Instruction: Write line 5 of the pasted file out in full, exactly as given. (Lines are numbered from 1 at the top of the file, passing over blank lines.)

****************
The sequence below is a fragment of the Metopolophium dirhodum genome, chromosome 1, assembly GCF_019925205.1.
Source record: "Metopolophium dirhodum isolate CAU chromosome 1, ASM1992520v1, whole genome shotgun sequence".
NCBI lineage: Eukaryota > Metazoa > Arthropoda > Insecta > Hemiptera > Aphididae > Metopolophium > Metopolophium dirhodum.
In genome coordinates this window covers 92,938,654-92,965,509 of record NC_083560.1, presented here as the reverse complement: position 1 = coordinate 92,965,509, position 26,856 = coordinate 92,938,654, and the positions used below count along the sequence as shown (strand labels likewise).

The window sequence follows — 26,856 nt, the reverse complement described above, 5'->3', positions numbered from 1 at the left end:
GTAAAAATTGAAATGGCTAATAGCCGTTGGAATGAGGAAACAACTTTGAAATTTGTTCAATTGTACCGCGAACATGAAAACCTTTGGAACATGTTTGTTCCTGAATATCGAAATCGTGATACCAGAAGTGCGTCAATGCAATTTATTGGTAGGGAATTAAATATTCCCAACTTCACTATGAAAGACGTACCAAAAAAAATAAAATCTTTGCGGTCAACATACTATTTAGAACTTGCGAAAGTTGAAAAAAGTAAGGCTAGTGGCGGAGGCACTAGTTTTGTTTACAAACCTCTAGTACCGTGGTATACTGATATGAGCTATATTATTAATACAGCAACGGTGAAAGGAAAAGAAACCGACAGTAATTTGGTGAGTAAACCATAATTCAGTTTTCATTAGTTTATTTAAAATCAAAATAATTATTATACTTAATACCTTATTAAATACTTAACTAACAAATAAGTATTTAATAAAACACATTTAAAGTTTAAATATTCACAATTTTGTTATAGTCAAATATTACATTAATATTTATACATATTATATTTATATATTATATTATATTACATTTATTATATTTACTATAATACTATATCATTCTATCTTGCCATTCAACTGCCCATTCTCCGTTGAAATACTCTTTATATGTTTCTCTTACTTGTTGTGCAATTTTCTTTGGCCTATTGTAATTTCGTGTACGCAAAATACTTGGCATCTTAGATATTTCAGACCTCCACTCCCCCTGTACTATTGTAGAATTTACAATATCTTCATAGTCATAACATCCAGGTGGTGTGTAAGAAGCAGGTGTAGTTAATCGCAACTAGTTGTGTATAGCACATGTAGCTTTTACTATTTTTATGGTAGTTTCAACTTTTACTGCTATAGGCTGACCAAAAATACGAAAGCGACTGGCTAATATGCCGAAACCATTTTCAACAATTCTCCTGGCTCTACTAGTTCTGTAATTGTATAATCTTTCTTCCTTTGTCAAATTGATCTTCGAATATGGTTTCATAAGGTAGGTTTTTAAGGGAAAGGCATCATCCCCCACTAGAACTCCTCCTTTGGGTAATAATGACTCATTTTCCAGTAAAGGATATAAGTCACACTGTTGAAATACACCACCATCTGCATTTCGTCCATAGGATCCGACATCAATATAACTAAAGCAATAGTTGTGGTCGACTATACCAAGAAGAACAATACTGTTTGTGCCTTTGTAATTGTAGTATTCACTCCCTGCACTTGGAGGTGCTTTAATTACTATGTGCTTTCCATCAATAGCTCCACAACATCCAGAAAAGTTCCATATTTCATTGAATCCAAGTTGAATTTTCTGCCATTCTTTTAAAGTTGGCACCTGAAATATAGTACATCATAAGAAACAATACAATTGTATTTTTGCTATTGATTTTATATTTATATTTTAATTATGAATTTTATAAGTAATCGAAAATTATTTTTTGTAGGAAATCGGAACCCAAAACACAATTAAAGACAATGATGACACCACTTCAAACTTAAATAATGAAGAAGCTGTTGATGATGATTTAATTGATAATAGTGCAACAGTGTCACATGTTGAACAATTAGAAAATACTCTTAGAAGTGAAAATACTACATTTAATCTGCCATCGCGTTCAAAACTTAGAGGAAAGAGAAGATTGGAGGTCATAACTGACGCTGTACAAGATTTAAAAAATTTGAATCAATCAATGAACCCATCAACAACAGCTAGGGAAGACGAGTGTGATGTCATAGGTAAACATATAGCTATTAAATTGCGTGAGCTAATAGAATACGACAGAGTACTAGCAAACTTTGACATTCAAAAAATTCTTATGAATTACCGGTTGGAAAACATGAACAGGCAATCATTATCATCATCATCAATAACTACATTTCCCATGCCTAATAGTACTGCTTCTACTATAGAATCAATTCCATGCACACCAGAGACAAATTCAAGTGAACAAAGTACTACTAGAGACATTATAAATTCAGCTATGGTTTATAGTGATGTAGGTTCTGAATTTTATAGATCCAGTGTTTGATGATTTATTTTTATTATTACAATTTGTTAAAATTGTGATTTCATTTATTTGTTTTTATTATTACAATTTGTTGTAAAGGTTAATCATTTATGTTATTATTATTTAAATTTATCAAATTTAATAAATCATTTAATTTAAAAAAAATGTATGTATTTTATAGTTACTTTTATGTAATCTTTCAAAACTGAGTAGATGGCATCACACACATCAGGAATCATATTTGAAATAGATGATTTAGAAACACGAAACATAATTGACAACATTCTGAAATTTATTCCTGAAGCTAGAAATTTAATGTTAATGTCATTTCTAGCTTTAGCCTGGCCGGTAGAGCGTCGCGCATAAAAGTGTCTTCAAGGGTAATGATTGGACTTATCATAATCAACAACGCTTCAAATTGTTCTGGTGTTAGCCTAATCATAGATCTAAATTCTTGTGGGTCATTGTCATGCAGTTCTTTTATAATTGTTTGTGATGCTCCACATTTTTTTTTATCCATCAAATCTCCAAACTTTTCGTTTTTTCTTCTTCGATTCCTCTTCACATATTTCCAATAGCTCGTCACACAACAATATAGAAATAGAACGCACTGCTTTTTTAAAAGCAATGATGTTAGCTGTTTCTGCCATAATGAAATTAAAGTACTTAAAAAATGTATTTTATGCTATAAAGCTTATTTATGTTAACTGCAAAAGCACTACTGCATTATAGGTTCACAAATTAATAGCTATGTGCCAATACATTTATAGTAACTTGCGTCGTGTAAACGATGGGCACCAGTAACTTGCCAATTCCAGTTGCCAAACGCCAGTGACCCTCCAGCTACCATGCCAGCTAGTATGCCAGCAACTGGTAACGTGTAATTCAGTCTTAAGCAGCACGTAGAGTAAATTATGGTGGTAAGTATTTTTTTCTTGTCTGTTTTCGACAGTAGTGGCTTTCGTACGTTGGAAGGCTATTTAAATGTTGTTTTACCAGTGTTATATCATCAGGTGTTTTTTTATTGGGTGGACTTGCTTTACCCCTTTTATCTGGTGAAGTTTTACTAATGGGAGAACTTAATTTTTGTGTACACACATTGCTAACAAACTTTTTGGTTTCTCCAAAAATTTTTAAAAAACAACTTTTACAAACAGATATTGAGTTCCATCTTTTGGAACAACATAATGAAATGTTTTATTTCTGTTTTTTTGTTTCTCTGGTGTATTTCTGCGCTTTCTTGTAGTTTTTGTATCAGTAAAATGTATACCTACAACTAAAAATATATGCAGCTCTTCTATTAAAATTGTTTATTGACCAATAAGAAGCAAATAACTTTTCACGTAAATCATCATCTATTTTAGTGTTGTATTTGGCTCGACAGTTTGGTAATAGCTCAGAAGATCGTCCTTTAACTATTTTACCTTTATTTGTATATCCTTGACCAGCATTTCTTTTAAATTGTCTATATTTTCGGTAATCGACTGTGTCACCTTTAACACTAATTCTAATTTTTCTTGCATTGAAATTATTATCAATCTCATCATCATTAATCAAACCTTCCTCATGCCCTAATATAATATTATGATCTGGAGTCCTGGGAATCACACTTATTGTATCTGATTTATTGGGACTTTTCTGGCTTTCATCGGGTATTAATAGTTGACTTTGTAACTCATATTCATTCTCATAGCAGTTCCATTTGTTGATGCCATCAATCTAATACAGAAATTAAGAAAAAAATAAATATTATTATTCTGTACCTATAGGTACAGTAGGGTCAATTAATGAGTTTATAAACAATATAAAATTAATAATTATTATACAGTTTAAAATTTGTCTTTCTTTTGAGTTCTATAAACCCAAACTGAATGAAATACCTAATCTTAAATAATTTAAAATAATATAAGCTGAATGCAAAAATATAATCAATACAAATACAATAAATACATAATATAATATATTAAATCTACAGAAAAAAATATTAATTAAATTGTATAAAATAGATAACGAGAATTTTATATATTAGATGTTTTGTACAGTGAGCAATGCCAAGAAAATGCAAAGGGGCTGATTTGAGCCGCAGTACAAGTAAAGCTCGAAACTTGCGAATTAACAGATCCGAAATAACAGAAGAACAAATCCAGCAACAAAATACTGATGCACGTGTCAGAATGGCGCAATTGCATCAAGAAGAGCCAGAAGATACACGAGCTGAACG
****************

The window sequence follows — 26,856 nt, the reverse complement described above, 5'->3', positions numbered from 1 at the left end: